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This weekend London’s Pride march returns as we celebrate the end of a month-long programme of Pride events. London hosts the largest and most diverse Pride celebrations in the UK, showcasing our inclusivity and acceptance as well as providing a platform for London’s LGBTQI+ communities to raise awareness of the issues affecting us.

It’s incredibly important that we gather together in solidarity and celebration of our LGBTQI+ communities, in all their diversity. I’m so proud that in London you are free to be who you want to be – it is what attracted me to move here as a young lesbian 30 years ago! While our capital is a shining example of diversity and inclusivity to others, there is still a huge need for our own dedicated LGBTQI+ venues.

Our queer spaces are a huge part of what makes London London – adding to our varied nightlife, supporting the economy and providing a space for true freedom of expression. They are a safe haven where people can feel comfortable and free to be who they are, while also supporting a network of talent including performers, DJs, and promoters.

Before Sadiq was Mayor, the capital lost more than half of its LGBTQI+ spaces over the course of a decade. Venues and spaces were facing pressure from developments, a lack of protection in the planning system, and the sale and change of use of the property by landlords, alongside rising business rates and rents.

The Mayor recognised this problem, and when I was appointed London’s Night Czar, one of my most urgent priorities was to tackle the decline in LGBTQI+ venues across the capital. Many will know this is an issue close to my heart; I led the campaigns to save the Royal Vauxhall Tavern in the 1990s and the 2010s.

Over the years the Mayor and I have worked hard to support venues through a range of measures, including protections in the London Plan, establishing the LGBTQI+ Venues Forum and bespoke support through our Culture and Community Spaces at Risk Programme.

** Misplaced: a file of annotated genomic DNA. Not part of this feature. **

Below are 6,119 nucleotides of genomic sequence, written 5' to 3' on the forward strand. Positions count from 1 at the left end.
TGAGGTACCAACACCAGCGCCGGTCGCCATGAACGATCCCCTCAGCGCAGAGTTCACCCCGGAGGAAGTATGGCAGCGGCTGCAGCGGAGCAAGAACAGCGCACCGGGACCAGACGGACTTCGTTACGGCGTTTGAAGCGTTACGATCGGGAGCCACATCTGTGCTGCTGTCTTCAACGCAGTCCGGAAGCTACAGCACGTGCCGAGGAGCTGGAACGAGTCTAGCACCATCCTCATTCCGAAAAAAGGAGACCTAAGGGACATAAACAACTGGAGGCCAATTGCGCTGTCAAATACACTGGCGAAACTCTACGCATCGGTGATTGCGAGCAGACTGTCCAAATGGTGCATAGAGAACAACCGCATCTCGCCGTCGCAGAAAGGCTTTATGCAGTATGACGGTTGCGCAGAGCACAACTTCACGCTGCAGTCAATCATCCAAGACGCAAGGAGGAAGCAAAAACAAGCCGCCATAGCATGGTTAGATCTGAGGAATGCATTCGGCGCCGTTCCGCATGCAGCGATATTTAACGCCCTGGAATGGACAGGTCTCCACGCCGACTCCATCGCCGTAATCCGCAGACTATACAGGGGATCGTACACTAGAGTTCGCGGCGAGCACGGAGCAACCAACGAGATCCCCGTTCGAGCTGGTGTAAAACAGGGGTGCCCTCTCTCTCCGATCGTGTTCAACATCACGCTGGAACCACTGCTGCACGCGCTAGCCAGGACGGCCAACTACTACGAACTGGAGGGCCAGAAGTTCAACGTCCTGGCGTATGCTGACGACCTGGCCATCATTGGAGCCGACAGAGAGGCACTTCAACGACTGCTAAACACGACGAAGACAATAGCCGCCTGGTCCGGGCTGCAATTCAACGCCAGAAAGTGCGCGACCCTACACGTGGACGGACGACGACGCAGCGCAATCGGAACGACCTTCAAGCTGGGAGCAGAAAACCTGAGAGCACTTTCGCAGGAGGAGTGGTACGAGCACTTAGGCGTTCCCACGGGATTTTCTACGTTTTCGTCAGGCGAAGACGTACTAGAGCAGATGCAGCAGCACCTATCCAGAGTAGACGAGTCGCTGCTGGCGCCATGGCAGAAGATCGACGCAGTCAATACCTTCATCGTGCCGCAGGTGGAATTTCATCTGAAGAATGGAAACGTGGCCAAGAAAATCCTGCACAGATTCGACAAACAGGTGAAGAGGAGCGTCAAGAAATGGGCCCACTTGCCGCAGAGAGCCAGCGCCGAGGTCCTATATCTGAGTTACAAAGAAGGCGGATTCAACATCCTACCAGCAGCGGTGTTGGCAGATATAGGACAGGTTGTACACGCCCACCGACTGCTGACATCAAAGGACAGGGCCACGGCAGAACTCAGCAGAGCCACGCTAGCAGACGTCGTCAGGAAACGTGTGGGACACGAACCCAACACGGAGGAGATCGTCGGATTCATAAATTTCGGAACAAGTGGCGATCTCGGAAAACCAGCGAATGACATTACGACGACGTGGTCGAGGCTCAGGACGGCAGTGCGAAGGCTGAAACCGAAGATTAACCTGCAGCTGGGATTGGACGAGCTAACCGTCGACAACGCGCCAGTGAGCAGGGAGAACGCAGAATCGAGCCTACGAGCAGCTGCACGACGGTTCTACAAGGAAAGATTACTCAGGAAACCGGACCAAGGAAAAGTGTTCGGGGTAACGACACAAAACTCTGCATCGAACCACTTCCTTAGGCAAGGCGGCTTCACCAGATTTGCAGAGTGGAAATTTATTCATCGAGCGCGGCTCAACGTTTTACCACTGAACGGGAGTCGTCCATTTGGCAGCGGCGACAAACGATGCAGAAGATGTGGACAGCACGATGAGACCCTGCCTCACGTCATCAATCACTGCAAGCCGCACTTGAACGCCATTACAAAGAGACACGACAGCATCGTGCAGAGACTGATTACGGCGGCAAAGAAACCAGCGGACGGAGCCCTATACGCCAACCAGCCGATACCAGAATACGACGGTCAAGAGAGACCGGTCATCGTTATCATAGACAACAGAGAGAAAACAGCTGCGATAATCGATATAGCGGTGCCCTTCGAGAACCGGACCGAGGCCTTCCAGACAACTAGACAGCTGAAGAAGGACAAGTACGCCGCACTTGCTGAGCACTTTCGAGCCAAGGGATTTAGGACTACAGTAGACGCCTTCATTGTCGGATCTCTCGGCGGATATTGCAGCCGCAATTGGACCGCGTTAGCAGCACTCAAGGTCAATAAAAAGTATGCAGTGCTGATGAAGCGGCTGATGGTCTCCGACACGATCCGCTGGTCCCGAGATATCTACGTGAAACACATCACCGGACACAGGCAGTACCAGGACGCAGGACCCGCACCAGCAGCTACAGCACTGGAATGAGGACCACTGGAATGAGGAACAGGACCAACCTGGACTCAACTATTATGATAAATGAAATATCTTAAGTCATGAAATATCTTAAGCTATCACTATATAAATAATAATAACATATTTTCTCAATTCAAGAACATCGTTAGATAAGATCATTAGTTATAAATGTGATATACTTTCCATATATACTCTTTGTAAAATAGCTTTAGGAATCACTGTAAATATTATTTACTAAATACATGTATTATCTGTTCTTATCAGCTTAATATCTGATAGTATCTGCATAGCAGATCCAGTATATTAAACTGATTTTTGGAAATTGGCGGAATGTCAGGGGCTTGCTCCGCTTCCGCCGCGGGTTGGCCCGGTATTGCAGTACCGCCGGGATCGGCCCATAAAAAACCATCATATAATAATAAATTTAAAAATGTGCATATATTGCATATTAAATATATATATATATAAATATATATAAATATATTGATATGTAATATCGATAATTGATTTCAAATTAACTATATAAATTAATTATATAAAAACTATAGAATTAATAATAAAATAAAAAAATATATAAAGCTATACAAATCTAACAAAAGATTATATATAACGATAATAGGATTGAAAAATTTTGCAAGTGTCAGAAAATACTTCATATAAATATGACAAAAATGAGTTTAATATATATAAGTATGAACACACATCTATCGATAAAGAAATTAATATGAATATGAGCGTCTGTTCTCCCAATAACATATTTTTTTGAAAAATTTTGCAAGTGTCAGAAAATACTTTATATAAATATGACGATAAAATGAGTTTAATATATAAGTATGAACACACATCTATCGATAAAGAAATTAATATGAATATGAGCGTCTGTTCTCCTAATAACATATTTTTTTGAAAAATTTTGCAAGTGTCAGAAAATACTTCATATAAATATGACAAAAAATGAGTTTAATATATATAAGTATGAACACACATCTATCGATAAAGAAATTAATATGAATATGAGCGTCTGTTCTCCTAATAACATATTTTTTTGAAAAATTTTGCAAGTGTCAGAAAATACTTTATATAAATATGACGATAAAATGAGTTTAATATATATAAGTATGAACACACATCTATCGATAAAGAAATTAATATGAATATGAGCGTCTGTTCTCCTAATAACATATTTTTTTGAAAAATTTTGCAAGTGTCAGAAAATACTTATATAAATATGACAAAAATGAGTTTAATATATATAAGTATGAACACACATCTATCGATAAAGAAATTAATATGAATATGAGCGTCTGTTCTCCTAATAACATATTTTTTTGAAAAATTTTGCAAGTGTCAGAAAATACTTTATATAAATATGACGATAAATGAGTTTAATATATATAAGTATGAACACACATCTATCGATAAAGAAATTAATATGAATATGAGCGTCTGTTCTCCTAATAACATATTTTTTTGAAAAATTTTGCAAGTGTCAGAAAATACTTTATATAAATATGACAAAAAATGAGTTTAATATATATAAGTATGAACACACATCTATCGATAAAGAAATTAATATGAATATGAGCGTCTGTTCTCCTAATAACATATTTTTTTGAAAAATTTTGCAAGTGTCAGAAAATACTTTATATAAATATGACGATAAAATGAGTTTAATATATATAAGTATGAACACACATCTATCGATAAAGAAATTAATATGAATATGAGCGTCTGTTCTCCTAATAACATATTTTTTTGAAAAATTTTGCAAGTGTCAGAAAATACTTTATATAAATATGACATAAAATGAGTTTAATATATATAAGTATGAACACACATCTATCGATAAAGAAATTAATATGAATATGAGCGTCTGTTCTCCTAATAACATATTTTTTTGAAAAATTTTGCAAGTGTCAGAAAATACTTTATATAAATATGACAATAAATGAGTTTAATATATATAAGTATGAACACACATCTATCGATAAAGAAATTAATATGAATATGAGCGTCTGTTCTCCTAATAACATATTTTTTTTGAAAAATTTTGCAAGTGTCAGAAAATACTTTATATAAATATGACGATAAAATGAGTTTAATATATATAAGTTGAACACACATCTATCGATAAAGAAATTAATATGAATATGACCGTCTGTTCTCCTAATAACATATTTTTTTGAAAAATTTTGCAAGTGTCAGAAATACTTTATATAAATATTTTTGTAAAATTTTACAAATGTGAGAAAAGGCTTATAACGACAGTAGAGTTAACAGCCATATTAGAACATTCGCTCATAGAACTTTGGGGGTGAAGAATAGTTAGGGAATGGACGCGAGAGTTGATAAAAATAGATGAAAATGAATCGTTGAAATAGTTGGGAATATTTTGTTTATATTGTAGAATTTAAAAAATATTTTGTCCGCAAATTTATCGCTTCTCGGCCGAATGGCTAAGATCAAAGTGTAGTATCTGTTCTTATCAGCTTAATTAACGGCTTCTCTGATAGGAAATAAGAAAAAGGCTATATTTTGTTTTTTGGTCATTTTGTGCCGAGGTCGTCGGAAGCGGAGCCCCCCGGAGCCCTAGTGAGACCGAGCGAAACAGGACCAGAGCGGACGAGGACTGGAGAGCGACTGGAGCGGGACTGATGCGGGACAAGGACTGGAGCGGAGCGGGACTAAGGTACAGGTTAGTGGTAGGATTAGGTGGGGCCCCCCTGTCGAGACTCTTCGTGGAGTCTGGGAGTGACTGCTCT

This helped stabilise venues but then sadly the pandemic hit and massively affected them again – as they were among the first to close and last to reopen.

We stepped up to help these venues when it became clear that there were gaps in the support available from Government. This led to Sadiq providing £225,000 of dedicated funding and support to help LGBTQI+ venues survive as part of his Culture at Risk Business Support Fund.

As the long-lasting impact of the pandemic continues to loom over businesses, they are now facing a series of other challenges as they struggle with the impact of the cost of living crisis, skyrocketing inflation, high energy costs and general uncertainty, putting increased pressure on our vital night time businesses.

Sadiq and I are doing all we can to support LGBTQI+ venues. Our Culture and Community Spaces at Risk Programme continues to safeguard London’s grassroots and world-leading cultural institutions, with a focus on working with venues that serve LGBTQI+ communities. If you own or visit an LGBTQI+ venue which you believe is in trouble, please reach out to us before it’s too late.

We also set up the first ever LGBTQI+ Venues Forum, which provides a space for venue operators and owners to come together and discuss their shared challenges. This is helping to build resilience in the sector, and keeps us informed of the difficulties facing the community and businesses.

And I’m thrilled that one of the Mayor’s Night Time Enterprise Zones is supporting iconic LGBTQI+ venues in Vauxhall, an area much loved by our community.

But as we approach the end of Pride Month, the situation for LGBTQI+ venues remains tough and there is still much more to be done.

I’d like to see more support from central Government, and recognition that the value of our LGBTQI+ spaces is measured by much more than just what they contribute to the economy. Developers also have a huge role to play, and I will continue to lobby them to include LGBTQI+ spaces in their plans.

I am proud that London is a beacon of diversity, and I’m confident that by working together in partnership we can not only protect our cherished LGBTQI+ venues from closure, but also ensure more of our community spaces can open and flourish, welcoming generations to come.

Amy Lamé has been London’s Night Czar since 2016.